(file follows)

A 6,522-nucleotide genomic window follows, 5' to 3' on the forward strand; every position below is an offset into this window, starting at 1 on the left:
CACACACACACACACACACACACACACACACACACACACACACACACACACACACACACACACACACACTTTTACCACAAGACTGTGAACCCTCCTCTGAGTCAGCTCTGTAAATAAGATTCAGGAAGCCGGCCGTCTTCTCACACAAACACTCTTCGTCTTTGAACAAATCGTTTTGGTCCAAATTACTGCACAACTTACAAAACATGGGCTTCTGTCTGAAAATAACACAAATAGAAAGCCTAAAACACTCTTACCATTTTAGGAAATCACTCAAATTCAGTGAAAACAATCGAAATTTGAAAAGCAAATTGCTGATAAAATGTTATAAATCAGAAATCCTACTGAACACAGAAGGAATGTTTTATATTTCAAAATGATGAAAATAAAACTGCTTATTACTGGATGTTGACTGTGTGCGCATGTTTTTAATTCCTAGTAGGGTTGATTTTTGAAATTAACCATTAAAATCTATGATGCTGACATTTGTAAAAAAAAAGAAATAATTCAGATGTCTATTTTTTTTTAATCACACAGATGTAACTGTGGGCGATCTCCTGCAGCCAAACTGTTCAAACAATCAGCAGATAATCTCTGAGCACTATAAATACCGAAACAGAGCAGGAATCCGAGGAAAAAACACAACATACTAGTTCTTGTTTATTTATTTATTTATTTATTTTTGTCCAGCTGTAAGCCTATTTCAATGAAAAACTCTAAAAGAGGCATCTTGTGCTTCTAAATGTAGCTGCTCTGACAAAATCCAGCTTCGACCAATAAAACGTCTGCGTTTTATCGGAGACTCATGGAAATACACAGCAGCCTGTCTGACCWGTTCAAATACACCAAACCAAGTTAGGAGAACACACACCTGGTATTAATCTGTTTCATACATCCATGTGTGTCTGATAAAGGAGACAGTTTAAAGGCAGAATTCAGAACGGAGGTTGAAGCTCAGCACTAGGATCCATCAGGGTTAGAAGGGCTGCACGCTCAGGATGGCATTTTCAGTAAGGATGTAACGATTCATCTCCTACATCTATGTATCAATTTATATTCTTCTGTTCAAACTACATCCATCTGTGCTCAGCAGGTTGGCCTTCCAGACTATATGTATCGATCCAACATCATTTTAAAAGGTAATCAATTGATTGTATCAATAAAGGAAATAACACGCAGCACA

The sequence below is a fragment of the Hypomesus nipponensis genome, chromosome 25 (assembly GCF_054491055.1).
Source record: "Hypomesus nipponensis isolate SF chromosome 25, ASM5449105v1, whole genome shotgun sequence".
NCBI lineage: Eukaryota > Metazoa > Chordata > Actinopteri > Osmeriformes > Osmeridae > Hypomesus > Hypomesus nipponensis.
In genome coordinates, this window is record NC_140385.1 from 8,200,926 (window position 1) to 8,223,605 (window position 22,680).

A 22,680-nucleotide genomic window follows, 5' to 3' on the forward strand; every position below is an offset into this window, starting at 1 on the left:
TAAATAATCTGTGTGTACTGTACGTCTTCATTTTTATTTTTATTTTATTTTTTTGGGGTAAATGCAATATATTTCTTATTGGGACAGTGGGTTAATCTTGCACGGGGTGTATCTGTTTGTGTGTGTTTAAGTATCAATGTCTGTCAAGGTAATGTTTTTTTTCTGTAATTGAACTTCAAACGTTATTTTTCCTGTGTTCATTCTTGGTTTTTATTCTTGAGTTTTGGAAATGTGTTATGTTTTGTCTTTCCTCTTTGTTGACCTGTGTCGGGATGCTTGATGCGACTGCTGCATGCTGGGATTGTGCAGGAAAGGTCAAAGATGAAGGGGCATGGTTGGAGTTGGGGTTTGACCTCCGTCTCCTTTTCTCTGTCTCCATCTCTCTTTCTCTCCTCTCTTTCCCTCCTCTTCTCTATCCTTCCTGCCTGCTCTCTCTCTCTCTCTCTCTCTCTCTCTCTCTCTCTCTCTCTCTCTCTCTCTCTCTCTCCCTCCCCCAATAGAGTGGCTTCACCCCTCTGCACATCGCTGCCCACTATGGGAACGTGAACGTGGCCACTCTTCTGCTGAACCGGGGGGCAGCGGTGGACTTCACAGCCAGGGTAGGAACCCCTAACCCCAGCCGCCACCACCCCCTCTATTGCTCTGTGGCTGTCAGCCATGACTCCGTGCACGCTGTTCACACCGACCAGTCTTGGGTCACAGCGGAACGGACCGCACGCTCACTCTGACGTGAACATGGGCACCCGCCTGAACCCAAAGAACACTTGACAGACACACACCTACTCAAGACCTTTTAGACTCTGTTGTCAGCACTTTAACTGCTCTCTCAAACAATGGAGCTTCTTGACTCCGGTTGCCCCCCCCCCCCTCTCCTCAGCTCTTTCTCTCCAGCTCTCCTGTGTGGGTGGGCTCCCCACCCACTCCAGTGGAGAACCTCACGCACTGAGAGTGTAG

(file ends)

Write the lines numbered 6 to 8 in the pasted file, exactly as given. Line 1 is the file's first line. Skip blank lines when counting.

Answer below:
In genome coordinates, this window is record NC_140385.1 from 8,200,926 (window position 1) to 8,223,605 (window position 22,680).

A 22,680-nucleotide genomic window follows, 5' to 3' on the forward strand; every position below is an offset into this window, starting at 1 on the left:
TAAATAATCTGTGTGTACTGTACGTCTTCATTTTTATTTTTATTTTATTTTTTTGGGGTAAATGCAATATATTTCTTATTGGGACAGTGGGTTAATCTTGCACGGGGTGTATCTGTTTGTGTGTGTTTAAGTATCAATGTCTGTCAAGGTAATGTTTTTTTTCTGTAATTGAACTTCAAACGTTATTTTTCCTGTGTTCATTCTTGGTTTTTATTCTTGAGTTTTGGAAATGTGTTATGTTTTGTCTTTCCTCTTTGTTGACCTGTGTCGGGATGCTTGATGCGACTGCTGCATGCTGGGATTGTGCAGGAAAGGTCAAAGATGAAGGGGCATGGTTGGAGTTGGGGTTTGACCTCCGTCTCCTTTTCTCTGTCTCCATCTCTCTTTCTCTCCTCTCTTTCCCTCCTCTTCTCTATCCTTCCTGCCTGCTCTCTCTCTCTCTCTCTCTCTCTCTCTCTCTCTCTCTCTCTCTCTCTCTCTCTCTCTCCCTCCCCCAATAGAGTGGCTTCACCCCTCTGCACATCGCTGCCCACTATGGGAACGTGAACGTGGCCACTCTTCTGCTGAACCGGGGGGCAGCGGTGGACTTCACAGCCAGGGTAGGAACCCCTAACCCCAGCCGCCACCACCCCCTCTATTGCTCTGTGGCTGTCAGCCATGACTCCGTGCACGCTGTTCACACCGACCAGTCTTGGGTCACAGCGGAACGGACCGCACGCTCACTCTGACGTGAACATGGGCACCCGCCTGAACCCAAAGAACACTTGACAGACACACACCTACTCAAGACCTTTTAGACTCTGTTGTCAGCACTTTAACTGCTCTCTCAAACAATGGAGCTTCTTGACTCCGGTTGCCCCCCCCCCCCTCTCCTCAGCTCTTTCTCTCCAGCTCTCCTGTGTGGGTGGGCTCCCCACCCACTCCAGTGGAGAACCTCACGCACTGAGAGTGTAG